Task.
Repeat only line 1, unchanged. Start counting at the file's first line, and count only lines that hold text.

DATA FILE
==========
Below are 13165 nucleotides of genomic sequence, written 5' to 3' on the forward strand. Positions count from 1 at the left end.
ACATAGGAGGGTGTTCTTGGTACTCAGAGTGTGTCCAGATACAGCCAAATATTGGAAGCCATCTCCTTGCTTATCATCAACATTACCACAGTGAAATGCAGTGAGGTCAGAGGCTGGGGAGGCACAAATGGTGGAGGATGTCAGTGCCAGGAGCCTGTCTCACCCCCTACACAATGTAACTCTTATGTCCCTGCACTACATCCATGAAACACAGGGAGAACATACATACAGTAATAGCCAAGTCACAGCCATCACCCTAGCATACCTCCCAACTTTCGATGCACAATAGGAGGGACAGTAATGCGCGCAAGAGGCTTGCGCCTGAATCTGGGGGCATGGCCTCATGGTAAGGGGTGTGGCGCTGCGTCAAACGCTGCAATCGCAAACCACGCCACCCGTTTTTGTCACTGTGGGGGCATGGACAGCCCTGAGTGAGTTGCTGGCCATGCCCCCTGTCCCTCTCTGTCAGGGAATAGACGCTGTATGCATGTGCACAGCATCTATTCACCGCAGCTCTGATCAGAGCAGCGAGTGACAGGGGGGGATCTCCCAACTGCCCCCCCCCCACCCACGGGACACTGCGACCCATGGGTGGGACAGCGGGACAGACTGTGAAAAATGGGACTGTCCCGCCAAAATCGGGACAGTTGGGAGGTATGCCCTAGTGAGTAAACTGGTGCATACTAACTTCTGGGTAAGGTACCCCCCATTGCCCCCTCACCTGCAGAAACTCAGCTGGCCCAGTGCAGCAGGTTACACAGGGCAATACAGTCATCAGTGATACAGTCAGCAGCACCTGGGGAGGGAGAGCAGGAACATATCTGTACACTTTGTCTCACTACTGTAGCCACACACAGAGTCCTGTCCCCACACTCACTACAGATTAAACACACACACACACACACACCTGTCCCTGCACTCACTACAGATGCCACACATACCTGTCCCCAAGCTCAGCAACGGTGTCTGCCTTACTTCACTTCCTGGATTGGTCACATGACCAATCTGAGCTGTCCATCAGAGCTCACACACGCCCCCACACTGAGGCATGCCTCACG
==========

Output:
Below are 13165 nucleotides of genomic sequence, written 5' to 3' on the forward strand. Positions count from 1 at the left end.